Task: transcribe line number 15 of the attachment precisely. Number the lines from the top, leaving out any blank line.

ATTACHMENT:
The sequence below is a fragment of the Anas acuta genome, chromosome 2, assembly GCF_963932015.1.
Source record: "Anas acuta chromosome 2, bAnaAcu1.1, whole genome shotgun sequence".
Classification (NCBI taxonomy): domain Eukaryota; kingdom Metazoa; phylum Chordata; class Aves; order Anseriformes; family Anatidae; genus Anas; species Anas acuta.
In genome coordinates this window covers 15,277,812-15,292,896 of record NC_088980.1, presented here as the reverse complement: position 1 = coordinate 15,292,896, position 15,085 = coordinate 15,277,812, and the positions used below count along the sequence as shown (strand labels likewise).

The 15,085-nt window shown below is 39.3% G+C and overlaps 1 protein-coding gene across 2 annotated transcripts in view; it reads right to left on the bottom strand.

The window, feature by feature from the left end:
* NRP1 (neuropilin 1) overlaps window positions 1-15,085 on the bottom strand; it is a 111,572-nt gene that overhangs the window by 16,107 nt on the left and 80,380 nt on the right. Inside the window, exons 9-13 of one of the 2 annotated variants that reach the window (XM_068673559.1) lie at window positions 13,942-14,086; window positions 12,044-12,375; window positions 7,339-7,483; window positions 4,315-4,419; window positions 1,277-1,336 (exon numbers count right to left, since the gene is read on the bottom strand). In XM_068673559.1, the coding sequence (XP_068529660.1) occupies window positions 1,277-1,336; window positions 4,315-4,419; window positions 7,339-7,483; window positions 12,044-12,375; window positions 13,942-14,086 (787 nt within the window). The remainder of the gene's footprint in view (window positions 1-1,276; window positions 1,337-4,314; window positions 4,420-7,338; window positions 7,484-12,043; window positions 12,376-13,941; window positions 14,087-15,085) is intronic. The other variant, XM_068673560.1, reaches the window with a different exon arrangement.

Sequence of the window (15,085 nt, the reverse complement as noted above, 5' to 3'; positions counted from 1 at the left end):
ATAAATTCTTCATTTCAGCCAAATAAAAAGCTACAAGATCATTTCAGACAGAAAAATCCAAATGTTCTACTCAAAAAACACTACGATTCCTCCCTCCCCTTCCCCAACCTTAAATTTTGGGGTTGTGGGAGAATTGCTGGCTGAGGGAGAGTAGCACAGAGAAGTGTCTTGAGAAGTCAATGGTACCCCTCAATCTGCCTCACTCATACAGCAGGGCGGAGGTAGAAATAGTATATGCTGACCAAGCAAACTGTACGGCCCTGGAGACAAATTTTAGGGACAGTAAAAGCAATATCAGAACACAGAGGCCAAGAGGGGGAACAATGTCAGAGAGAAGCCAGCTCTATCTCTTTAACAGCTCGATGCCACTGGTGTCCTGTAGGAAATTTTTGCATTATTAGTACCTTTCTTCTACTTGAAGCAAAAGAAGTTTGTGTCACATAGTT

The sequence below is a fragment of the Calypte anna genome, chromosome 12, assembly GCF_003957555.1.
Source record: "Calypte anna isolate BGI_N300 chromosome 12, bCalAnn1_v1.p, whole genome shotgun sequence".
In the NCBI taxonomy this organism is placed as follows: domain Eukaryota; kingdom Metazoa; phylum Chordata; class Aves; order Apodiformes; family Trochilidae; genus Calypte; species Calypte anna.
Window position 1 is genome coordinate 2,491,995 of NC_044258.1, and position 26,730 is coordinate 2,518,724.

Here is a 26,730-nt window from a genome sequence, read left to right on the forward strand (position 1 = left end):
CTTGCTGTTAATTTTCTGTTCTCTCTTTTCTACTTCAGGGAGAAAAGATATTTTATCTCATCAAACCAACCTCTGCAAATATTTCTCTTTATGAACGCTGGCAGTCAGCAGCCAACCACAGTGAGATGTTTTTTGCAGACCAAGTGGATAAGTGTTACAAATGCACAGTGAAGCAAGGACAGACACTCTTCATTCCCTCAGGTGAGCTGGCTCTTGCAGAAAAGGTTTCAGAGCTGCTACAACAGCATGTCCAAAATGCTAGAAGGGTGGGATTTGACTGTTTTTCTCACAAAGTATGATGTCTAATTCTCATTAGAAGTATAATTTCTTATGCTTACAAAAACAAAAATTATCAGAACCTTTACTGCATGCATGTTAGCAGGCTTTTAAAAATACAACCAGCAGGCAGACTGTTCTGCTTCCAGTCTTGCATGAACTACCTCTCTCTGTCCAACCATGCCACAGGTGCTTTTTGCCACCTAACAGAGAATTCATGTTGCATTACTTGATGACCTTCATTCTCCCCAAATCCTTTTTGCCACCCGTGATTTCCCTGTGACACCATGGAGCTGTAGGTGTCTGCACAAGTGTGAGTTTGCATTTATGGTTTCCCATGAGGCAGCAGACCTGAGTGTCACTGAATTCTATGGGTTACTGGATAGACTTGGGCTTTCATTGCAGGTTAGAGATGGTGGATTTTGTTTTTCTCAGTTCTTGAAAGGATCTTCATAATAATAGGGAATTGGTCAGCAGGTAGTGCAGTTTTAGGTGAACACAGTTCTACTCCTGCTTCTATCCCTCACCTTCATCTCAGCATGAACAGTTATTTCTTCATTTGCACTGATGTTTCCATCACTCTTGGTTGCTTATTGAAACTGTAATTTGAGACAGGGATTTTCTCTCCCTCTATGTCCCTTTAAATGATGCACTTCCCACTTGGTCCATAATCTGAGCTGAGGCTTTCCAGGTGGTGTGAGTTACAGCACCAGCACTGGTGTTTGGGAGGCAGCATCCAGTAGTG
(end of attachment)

CTTGCTGTTAATTTTCTGTTCTCTCTTTTCTACTTCAGGGAGAAAAGATATTTTATCTCATCAAACCAACCTCTGCAAATATTTCTCTTTATGAACGCTGGCAGTCAGCAGCCAACCACAGTGAGATGTTTTTTGCAGACCAAGTGGATAAGTGTTACAAATGCACAGTGAAGCAAGGACAGACACTCTTCATTCCCTCAGGTGAGCTGGCTCTTGCAGAAAAGGTTTCAGAGCTGCTACAACAGCATGTCCAAAATGCTAGAAGGGTGGGATTTGACTGTTTTTCTCACAAAGTATGATGTCTAATTCTCATTAGAAGTATAATTTCTTATGCTTACAAAAACAAAAATTATCAGAACCTTTACTGCATGCATGTTAGCAGGCTTTTAAAAATACAACCAGCAGGCAGACTGTTCTGCTTCCAGTCTTGCATGAACTACCTCTCTCTGTCCAACCATGCCACAGGTGCTTTTTGCCACCTAACAGAGAATTCATGTTGCATTACTTGATGACCTTCATTCTCCCCAAATCCTTTTTGCCACCCGTGATTTCCCTGTGACACCATGGAGCTGTAGGTGTCTGCACAAGTGTGAGTTTGCATTTATGGTTTCCCATGAGGCAGCAGACCTGAGTGTCACTGAATTCTATGGGTTACTGGATAGACTTGGGCTTTCATTGCAGGTTAGAGATGGTGGATTTTGTTTTTCTCAGTTCTTGAAAGGATCTTCATAATAATAGGGAATTGGTCAGCAGGTAGTGCAGTTTTAGGTGAACACAGTTCTACTCCTGCTTCTATCCCTCACCTTCATCTCAGCATGAACAGTTATTTCTTCATTTGCACTGATGTTTCCATCACTCTTGGTTGCTTATTGAAACTGTAATTTGAGACAGGGATTTTCTCTCCCTCTATGTCCCTTTAAATGATGCACTTCCCACTTGGTCCATAATCTGAGCTGAGGCTTTCCAGGTGGTGTGAGTTACAGCACCAGCACTGGTGTTTGGGAGGCAGCATCCAGTAGTG